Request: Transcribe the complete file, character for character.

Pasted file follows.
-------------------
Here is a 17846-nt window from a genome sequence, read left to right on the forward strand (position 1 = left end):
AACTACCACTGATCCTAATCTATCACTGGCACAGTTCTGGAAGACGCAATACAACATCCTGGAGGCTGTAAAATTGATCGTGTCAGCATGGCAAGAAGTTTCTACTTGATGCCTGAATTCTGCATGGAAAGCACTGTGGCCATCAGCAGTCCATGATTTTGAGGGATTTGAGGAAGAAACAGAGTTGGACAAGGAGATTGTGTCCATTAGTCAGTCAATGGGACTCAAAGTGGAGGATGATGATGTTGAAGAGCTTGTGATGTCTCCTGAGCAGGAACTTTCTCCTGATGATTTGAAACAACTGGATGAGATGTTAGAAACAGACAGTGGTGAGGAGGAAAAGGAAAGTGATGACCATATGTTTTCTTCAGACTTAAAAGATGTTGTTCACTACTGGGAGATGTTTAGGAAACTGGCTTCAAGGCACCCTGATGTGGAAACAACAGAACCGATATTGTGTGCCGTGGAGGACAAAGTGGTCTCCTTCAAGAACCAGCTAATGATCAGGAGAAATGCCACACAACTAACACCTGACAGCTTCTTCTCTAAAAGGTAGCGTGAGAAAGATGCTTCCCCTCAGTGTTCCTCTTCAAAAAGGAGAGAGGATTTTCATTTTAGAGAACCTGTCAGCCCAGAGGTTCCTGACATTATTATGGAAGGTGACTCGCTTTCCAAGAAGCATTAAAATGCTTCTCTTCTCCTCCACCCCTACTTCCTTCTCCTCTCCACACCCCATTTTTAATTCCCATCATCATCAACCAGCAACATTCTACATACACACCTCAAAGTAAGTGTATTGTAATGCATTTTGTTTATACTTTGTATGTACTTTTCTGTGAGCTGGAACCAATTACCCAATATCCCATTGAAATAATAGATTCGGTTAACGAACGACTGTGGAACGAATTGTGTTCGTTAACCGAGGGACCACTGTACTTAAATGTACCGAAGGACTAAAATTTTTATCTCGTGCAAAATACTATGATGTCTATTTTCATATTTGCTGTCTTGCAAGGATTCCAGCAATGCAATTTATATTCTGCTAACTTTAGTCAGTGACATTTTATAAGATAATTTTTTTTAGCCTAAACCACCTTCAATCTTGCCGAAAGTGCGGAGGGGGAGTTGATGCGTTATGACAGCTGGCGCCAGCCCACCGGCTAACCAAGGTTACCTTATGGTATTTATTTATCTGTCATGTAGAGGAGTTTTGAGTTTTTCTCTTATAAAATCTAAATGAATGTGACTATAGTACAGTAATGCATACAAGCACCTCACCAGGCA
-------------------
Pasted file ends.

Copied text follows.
Here is a 17846-nt window from a genome sequence, read left to right on the forward strand (position 1 = left end):
AACTACCACTGATCCTAATCTATCACTGGCACAGTTCTGGAAGACGCAATACAACATCCTGGAGGCTGTAAAATTGATCGTGTCAGCATGGCAAGAAGTTTCTACTTGATGCCTGAATTCTGCATGGAAAGCACTGTGGCCATCAGCAGTCCATGATTTTGAGGGATTTGAGGAAGAAACAGAGTTGGACAAGGAGATTGTGTCCATTAGTCAGTCAATGGGACTCAAAGTGGAGGATGATGATGTTGAAGAGCTTGTGATGTCTCCTGAGCAGGAACTTTCTCCTGATGATTTGAAACAACTGGATGAGATGTTAGAAACAGACAGTGGTGAGGAGGAAAAGGAAAGTGATGACCATATGTTTTCTTCAGACTTAAAAGATGTTGTTCACTACTGGGAGATGTTTAGGAAACTGGCTTCAAGGCACCCTGATGTGGAAACAACAGAACCGATATTGTGTGCCGTGGAGGACAAAGTGGTCTCCTTCAAGAACCAGCTAATGATCAGGAGAAATGCCACACAACTAACACCTGACAGCTTCTTCTCTAAAAGGTAGCGTGAGAAAGATGCTTCCCCTCAGTGTTCCTCTTCAAAAAGGAGAGAGGATTTTCATTTTAGAGAACCTGTCAGCCCAGAGGTTCCTGACATTATTATGGAAGGTGACTCGCTTTCCAAGAAGCATTAAAATGCTTCTCTTCTCCTCCACCCCTACTTCCTTCTCCTCTCCACACCCCATTTTTAATTCCCATCATCATCAACCAGCAACATTCTACATACACACCTCAAAGTAAGTGTATTGTAATGCATTTTGTTTATACTTTGTATGTACTTTTCTGTGAGCTGGAACCAATTACCCAATATCCCATTGAAATAATAGATTCGGTTAACGAACGACTGTGGAACGAATTGTGTTCGTTAACCGAGGGACCACTGTACTTAAATGTACCGAAGGACTAAAATTTTTATCTCGTGCAAAATACTATGATGTCTATTTTCATATTTGCTGTCTTGCAAGGATTCCAGCAATGCAATTTATATTCTGCTAACTTTAGTCAGTGACATTTTATAAGATAATTTTTTTTAGCCTAAACCACCTTCAATCTTGCCGAAAGTGCGGAGGGGGAGTTGATGCGTTATGACAGCTGGCGCCAGCCCACCGGCTAACCAAGGTTACCTTATGGTATTTATTTATCTGTCATGTAGAGGAGTTTTGAGTTTTTCTCTTATAAAATCTAAATGAATGTGACTATAGTACAGTAATGCATACAAGCACCTCACCAGGCA